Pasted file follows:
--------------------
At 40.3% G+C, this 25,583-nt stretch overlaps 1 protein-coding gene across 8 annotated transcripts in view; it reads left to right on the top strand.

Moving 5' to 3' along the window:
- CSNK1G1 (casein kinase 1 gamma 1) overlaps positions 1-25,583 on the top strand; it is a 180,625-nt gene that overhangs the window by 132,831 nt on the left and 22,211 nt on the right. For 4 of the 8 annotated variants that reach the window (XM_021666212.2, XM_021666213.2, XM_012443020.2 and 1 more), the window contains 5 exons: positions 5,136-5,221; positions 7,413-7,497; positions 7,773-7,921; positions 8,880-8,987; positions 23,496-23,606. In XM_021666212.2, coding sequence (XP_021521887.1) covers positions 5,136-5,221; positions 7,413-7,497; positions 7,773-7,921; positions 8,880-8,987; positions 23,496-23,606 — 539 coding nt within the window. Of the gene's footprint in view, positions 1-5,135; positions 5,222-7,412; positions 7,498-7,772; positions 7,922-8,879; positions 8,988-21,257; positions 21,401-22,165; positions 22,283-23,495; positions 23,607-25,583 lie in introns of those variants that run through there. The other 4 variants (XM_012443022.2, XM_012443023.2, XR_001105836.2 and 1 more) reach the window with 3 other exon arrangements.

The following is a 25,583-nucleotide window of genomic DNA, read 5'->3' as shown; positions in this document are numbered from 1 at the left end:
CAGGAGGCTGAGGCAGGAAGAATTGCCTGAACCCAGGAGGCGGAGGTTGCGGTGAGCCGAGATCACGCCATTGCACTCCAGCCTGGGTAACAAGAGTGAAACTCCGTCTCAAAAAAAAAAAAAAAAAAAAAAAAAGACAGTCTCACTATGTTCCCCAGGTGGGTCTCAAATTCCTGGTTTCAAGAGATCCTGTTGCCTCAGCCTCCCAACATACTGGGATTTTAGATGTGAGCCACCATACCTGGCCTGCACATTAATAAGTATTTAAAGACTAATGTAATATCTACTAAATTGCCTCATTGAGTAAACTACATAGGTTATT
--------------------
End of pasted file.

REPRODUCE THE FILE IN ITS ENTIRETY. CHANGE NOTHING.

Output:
At 40.3% G+C, this 25,583-nt stretch overlaps 1 protein-coding gene across 8 annotated transcripts in view; it reads left to right on the top strand.

Moving 5' to 3' along the window:
- CSNK1G1 (casein kinase 1 gamma 1) overlaps positions 1-25,583 on the top strand; it is a 180,625-nt gene that overhangs the window by 132,831 nt on the left and 22,211 nt on the right. For 4 of the 8 annotated variants that reach the window (XM_021666212.2, XM_021666213.2, XM_012443020.2 and 1 more), the window contains 5 exons: positions 5,136-5,221; positions 7,413-7,497; positions 7,773-7,921; positions 8,880-8,987; positions 23,496-23,606. In XM_021666212.2, coding sequence (XP_021521887.1) covers positions 5,136-5,221; positions 7,413-7,497; positions 7,773-7,921; positions 8,880-8,987; positions 23,496-23,606 — 539 coding nt within the window. Of the gene's footprint in view, positions 1-5,135; positions 5,222-7,412; positions 7,498-7,772; positions 7,922-8,879; positions 8,988-21,257; positions 21,401-22,165; positions 22,283-23,495; positions 23,607-25,583 lie in introns of those variants that run through there. The other 4 variants (XM_012443022.2, XM_012443023.2, XR_001105836.2 and 1 more) reach the window with 3 other exon arrangements.

The following is a 25,583-nucleotide window of genomic DNA, read 5'->3' as shown; positions in this document are numbered from 1 at the left end:
CAGGAGGCTGAGGCAGGAAGAATTGCCTGAACCCAGGAGGCGGAGGTTGCGGTGAGCCGAGATCACGCCATTGCACTCCAGCCTGGGTAACAAGAGTGAAACTCCGTCTCAAAAAAAAAAAAAAAAAAAAAAAAAGACAGTCTCACTATGTTCCCCAGGTGGGTCTCAAATTCCTGGTTTCAAGAGATCCTGTTGCCTCAGCCTCCCAACATACTGGGATTTTAGATGTGAGCCACCATACCTGGCCTGCACATTAATAAGTATTTAAAGACTAATGTAATATCTACTAAATTGCCTCATTGAGTAAACTACATAGGTTATT